- Kunutsor SK, Seidu S, Khunti K (February 2017). "Statins and primary prevention of venous thromboembolism: a systematic review and meta-analysis" (PDF). The Lancet Haematology. 4 (2): e83–e93. doi:10.1016/S2352-3026(16)30184-3. hdl:1983/5a398e70-6c7c-40bd-a8d4-53c24d84f1a2. PMID 28089655.
- Biere-Rafi S, Hutten BA, Squizzato A, Ageno W, Souverein PC, de Boer A, et al. (June 2013). "Statin treatment and the risk of recurrent pulmonary embolism". European Heart Journal. 34 (24): 1800–06. doi:10.1093/eurheartj/eht046. PMID 23396492.
- Sobieraj DM, Lee S, Coleman CI, Tongbram V, Chen W, Colby J, et al. (May 2012). "Prolonged versus standard-duration venous thromboprophylaxis in major orthopedic surgery: a systematic review". Annals of Internal Medicine. 156 (10): 720–27. doi:10.7326/0003-4819-156-10-201205150-00423. PMID 22412039. S2CID 22797561.
- Falck-Ytter Y, Francis CW, Johanson NA, Curley C, Dahl OE, Schulman S, et al. (February 2012). "Prevention of VTE in orthopedic surgery patients: Antithrombotic therapy and prevention of thrombosis, 9th ed: American College of Chest Physicians evidence-based clinical practice guidelines". Chest. 141 (2 Suppl): e278S–e325S. doi:10.1378/chest.11-2404. PMC 3278063. PMID 22315265.
- Gould MK, Garcia DA, Wren SM, Karanicolas PJ, Arcelus JI, Heit JA, et al. (February 2012). "Prevention of VTE in nonorthopedic surgical patients: Antithrombotic therapy and prevention of thrombosis, 9th ed: American College of Chest Physicians evidence-based clinical practice guidelines". Chest. 141 (2 Suppl): e227S–77S. doi:10.1378/chest.11-2297. PMC 3278061. PMID 22315263.
- Bates SM, Rajasekhar A, Middeldorp S, McLintock C, Rodger MA, James AH, et al. (November 2018). "American Society of Hematology 2018 guidelines for management of venous thromboembolism: venous thromboembolism in the context of pregnancy". Blood Advances. 2 (22): 3317–59. doi:10.1182/bloodadvances.2018024802. PMC 6258928. PMID 30482767.
- Bates SM, Greer IA, Middeldorp S, Veenstra DL, Prabulos AM, Vandvik PO (February 2012). "VTE, thrombophilia, antithrombotic therapy, and pregnancy: Antithrombotic therapy and prevention of thrombosis, 9th ed: American College of Chest Physicians evidence-based clinical practice guidelines". Chest. 141 (2 Suppl): e691S–e736S. doi:10.1378/chest.11-2300. PMC 3278054. PMID 22315276.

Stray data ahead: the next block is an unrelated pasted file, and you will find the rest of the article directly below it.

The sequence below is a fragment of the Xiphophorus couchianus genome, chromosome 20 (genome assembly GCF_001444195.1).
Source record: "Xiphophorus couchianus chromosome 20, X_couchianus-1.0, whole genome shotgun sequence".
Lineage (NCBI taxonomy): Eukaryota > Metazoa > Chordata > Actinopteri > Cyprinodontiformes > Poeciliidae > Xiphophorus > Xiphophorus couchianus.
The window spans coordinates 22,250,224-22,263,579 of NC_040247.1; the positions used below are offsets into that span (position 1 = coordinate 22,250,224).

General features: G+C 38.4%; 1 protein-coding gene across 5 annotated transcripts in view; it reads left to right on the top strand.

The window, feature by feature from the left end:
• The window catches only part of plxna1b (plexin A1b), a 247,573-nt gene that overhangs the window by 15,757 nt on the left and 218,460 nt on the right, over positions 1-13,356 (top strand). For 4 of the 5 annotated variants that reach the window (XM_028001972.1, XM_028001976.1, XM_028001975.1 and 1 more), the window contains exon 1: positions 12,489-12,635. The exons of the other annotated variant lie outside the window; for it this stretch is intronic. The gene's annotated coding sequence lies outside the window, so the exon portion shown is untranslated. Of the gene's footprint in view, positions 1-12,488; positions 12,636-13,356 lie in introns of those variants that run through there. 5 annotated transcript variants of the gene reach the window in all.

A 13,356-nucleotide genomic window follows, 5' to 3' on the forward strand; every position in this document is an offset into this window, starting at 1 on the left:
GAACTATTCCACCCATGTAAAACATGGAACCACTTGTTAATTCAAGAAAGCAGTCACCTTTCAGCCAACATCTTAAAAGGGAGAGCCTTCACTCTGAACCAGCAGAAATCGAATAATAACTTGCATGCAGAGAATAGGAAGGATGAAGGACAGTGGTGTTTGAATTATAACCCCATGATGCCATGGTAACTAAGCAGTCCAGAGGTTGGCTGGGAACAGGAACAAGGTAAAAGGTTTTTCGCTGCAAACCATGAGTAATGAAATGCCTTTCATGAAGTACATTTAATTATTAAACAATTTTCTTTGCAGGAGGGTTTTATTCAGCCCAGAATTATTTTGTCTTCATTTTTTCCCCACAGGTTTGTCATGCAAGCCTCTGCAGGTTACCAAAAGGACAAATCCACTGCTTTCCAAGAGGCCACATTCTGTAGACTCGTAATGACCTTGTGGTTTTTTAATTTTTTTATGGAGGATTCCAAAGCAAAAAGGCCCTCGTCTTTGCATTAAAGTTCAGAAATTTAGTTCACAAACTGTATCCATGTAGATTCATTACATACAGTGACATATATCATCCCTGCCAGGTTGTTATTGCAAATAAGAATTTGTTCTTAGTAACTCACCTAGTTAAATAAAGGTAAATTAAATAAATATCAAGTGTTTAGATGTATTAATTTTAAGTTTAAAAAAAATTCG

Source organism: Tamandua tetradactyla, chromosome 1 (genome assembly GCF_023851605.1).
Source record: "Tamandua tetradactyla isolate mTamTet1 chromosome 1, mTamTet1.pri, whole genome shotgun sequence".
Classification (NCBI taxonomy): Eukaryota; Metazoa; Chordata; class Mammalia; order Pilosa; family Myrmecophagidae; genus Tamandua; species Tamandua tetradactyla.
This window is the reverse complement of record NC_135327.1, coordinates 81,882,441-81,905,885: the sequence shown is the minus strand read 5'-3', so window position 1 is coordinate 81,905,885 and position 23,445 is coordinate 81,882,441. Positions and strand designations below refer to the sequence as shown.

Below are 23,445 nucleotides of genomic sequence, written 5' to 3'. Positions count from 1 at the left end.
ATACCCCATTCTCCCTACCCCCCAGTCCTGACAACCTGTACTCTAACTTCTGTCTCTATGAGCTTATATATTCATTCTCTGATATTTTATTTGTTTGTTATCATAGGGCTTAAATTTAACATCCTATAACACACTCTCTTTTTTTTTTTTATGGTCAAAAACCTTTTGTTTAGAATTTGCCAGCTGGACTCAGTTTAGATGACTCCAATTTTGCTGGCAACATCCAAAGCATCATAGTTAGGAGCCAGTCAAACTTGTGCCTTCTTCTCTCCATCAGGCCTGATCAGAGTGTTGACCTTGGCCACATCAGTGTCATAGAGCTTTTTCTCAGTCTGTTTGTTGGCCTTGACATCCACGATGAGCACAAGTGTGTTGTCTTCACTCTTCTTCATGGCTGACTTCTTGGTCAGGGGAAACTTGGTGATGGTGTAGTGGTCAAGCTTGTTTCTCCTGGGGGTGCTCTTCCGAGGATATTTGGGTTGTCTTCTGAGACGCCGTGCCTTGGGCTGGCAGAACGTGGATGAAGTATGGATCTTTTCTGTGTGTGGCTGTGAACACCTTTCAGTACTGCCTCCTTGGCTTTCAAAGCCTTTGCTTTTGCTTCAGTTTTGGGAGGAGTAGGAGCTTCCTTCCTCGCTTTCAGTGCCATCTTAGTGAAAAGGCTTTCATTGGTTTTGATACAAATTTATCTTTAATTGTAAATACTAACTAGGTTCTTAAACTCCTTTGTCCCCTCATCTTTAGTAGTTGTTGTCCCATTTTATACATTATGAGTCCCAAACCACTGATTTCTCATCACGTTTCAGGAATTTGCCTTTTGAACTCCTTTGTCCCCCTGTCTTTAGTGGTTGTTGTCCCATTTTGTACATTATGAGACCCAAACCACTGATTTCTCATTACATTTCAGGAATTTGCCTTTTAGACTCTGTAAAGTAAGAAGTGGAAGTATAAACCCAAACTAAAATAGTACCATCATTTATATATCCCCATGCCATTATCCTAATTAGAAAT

- Kahn SR, Lim W, Dunn AS, Cushman M, Dentali F, Akl EA, et al. (February 2012). "Prevention of VTE in nonsurgical patients: Antithrombotic Therapy and Prevention of Thrombosis, 9th ed: American College of Chest Physicians Evidence-Based Clinical Practice Guidelines". Chest. 141 (2 Suppl): e195S–e226S. doi:10.1378/chest.11-2296. PMC 3278052. PMID 22315261. See section 6.0, Long-Distance Travel
- "New DVT guidelines: No evidence to support "economy-class syndrome"". American College of Chest Physicians. 7 February 2012. Archived from the original on 3 June 2016. Retrieved 10 February 2012.
oral contraceptives, sitting in a window seat, advanced age, and pregnancy increase DVT risk in long-distance travelers
- Clarke MJ, Broderick C, Hopewell S, Juszczak E, Eisinga A (April 2021). "Compression stockings for preventing deep vein thrombosis in airline passengers". The Cochrane Database of Systematic Reviews. 2021 (4): CD004002. doi:10.1002/14651858.CD004002.pub4. PMC 8092568. PMID 33878207.
- Galanaud JP, Monreal M, Kahn SR (April 2018). "Epidemiology of the post-thrombotic syndrome". Thrombosis Research. 164: 100–09. doi:10.1016/j.thromres.2017.07.026. PMID 28844444.
- Galanaud JP, Righini M, Le Collen L, Douillard A, Robert-Ebadi H, Pontal D, et al. (January 2020). "Long-term risk of postthrombotic syndrome after symptomatic distal deep vein thrombosis: The CACTUS-PTS study". Journal of Thrombosis and Haemostasis. 18 (4): 857–64. doi:10.1111/jth.14728. PMID 31899848.
- Konstantinides SV, Torbicki A, Agnelli G, Danchin N, Fitzmaurice D, Galiè N, et al. (November 2014). "2014 ESC guidelines on the diagnosis and management of acute pulmonary embolism". European Heart Journal. 35 (43): 3033–69, 3069a–69k. doi:10.1093/eurheartj/ehu283. PMID 25173341.
- Johannesen CD, Flachs EM, Ebbehøj NE, Marott JL, Jensen GB, Nordestgaard BG, et al. (January 2020). "Sedentary work and risk of venous thromboembolism". Scandinavian Journal of Work, Environment & Health. 46 (1): 69–76. doi:10.5271/sjweh.3841. PMID 31385593.
- Grosse SD, Nelson RE, Nyarko KA, Richardson LC, Raskob GE (January 2016). "The economic burden of incident venous thromboembolism in the United States: A review of estimated attributable healthcare costs". Thrombosis Research. 137: 3–10. doi:10.1016/j.thromres.2015.11.033. PMC 4706477. PMID 26654719.
- Monagle P, Cuello CA, Augustine C, Bonduel M, Brandão LR, Capman T, et al. (November 2018). "American Society of Hematology 2018 Guidelines for management of venous thromboembolism: treatment of pediatric venous thromboembolism". Blood Advances. 2 (22): 3292–316. doi:10.1182/bloodadvances.2018024786. PMC 6258911. PMID 30482766.
- Januel JM, Chen G, Ruffieux C, Quan H, Douketis JD, Crowther MA, et al. (January 2012). "Symptomatic in-hospital deep vein thrombosis and pulmonary embolism following hip and knee arthroplasty among patients receiving recommended prophylaxis: a systematic review". JAMA. 307 (3): 294–303. doi:10.1001/jama.2011.2029. PMID 22253396.
- Margaglione M, Grandone E (February 2011). "Population genetics of venous thromboembolism. A narrative review". Thrombosis and Haemostasis. 105 (2): 221–31. doi:10.1160/TH10-08-0510. PMID 20941456.
- "Blood types". American Red Cross. Archived from the original on 14 August 2012. Retrieved 15 August 2012.